Table of Contents
THE SYDNEY BUSHWALKER MARCH - 1979
A monthly bulletin of matters of interest to The Sydney Bushwalkers, Box 4476 GPO, Sydney, 2001. Club meetings are held every Wednesday evening from 7.30 pm. at the Wireless Institute Building, 14 Atchison Street, St. Leonards. Enquiries concerning the Club should be referred to Mrs. Marcia Shappert - Telephone 30-2128.
|EDITOR||Helen Gray, 209 Malton Road, Epping, 2121, Telephone 86-6263|
|BUSINESS MANAGER||Bill Burke, 3 Coral Tree Drive Carlingford, 2118. Telephone 871-1207|
|DUPLICATOR OPERATOR||Bob Duncan. Telephone 869-2691|
|Au Clair de la Lune||Jim Brown||2|
|As the Sparks fly||Peter Christian||6|
|Mountain Equipment Ad||7|
|The February General Meeting||Barry Wallace||8|
|Spiro's Spectacular||David Cotton||10|
|Social Notes for April||Christine Austin||11|
|Office Bearers 1979||12|
|News of Members||14|
|Autumn Walks Programme||Spiro Hajinaketas||15|
|Blood and Slime, or Reunion '79||Puffing Billy||16|
Au Clair de la Lune
(Or Beating the Heat)
by Jim Brown.
More than twenty years ago, and before Burragorang was flooded by Warragamba Dam, I walked one summer's night by an almost full moon on quiet bush roads along the floor of the valley. Something of the magic of the shining river; the sleeping mountains brooding in the calm, warm air; the scents of the bush and the sounds of the birds and insects stayed with me as a nostalgic memory.
Then almost five years back, returning from a summer trip into the Blue Breaks, I found a delicate mauve-colore Melaleuca flower growing on a fine-leaved. shrub on Big Stringybark Range between Butcher's Creek and the road along Scotts Main Range. The film in the camera was finished, so. I couldn't record it, and I've not since seen it growing in any other place.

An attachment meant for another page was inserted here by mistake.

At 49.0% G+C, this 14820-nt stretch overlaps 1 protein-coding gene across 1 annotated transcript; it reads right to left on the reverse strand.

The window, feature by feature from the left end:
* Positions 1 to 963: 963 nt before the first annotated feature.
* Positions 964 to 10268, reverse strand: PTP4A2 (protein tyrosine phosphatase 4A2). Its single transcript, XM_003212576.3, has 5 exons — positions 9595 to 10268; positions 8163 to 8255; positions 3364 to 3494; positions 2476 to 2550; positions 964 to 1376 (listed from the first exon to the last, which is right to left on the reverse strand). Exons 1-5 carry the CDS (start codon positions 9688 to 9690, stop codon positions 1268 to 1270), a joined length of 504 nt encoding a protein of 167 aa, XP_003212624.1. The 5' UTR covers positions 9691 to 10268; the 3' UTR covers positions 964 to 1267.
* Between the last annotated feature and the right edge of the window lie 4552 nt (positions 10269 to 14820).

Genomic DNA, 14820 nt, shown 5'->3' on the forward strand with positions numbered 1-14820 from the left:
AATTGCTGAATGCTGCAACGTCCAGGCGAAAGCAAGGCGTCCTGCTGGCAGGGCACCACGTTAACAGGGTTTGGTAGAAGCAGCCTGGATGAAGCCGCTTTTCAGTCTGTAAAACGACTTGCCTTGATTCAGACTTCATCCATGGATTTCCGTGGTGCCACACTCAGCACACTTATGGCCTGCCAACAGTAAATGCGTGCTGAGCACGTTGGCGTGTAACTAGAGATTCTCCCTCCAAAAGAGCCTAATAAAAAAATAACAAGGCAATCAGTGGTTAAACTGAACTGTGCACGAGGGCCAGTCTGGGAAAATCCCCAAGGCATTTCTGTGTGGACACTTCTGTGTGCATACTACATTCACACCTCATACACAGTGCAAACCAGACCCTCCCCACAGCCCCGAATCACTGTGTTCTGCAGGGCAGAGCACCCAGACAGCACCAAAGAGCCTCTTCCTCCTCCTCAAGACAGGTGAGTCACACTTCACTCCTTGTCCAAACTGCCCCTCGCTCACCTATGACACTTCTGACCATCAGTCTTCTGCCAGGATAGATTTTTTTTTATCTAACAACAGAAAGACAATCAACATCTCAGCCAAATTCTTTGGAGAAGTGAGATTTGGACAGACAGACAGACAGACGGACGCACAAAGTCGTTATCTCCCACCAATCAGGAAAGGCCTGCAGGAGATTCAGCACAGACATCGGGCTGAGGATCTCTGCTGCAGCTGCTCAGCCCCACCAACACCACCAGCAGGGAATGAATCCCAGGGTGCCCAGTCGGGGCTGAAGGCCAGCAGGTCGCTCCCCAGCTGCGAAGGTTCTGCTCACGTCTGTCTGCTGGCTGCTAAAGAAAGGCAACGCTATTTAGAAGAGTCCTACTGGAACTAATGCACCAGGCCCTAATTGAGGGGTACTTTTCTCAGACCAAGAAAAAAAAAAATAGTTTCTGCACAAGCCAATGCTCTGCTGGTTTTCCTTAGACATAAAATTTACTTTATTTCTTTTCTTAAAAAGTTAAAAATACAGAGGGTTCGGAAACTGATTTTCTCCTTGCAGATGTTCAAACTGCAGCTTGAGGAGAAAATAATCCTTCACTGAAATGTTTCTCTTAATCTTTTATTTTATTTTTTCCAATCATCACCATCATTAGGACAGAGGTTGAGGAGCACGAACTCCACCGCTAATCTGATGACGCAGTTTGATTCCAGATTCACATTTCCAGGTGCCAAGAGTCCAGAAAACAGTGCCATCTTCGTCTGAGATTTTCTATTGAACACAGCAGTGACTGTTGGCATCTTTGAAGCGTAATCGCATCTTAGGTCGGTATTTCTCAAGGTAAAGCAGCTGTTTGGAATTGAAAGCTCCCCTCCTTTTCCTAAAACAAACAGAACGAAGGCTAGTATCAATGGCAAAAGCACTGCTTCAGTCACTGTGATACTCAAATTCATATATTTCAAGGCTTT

The two ideas of walking again by the summer full moon, and capturing my mauve “bottle brush” on Scotts Main coalesced into a single project, and I pre-empted well in advance the mid-week days of January 9-12 which led up to the January full moon. The plan was: Kanangra, the Gingra Range by daylight, a long spell on the Kowmung, a moonlit walk on the Cedar Road, a visit to Butcher's Creek, return by night to the Kowmung, then a daylight exit up Gingra Creek and Craft's Ridge back to Kanangra.
By Monday, January 8th, the auguries were not good. We'd had three hot days, and the most optimistic TV weather reporters were talking hopefully but vaguely about a cool change “possibly by Wednesday”. My own forecast was based on our cat washing its ears and the colour of the milkman's shirt, and proved even more precise - infernally hot. I began to think how to beat the heat, and concluded that here would be a lot to support walking by night whenever it seemed feasible.
By the time I'd driven through Blackheath about 8 o'clock on the Tuesday morning I could feel the burn of the sun through my shirt on the back of my right shoulder. Before long I had unbuttoned my shirt down the front and opened. the front angle window, allowing a blast of hot, eucalyptus-scented air to dry my face and neck. On arrival at Kanangra at 9.50 , it was blowing from the north-west and raising dust eddies on the road. The distance was heat-hazed. Cicadas blared frenetically from every tree. The sky was cloudless.
Convinced now that my prediction based on the cat and the milkman was well founded, I went about changing some of the clothing and food in my pack, replacing long trousers with a sleeping sheet, and tossing out some tucker which needed cooking in favour of a tin of beef. At 10.20 I was away, and by dint of going as slowly as possible on the few short rising grades, I managed to take until 11.30 to cross the plateau and reach the Coal Seam Cave with its water supply - a good. spot for shade and an early lunch.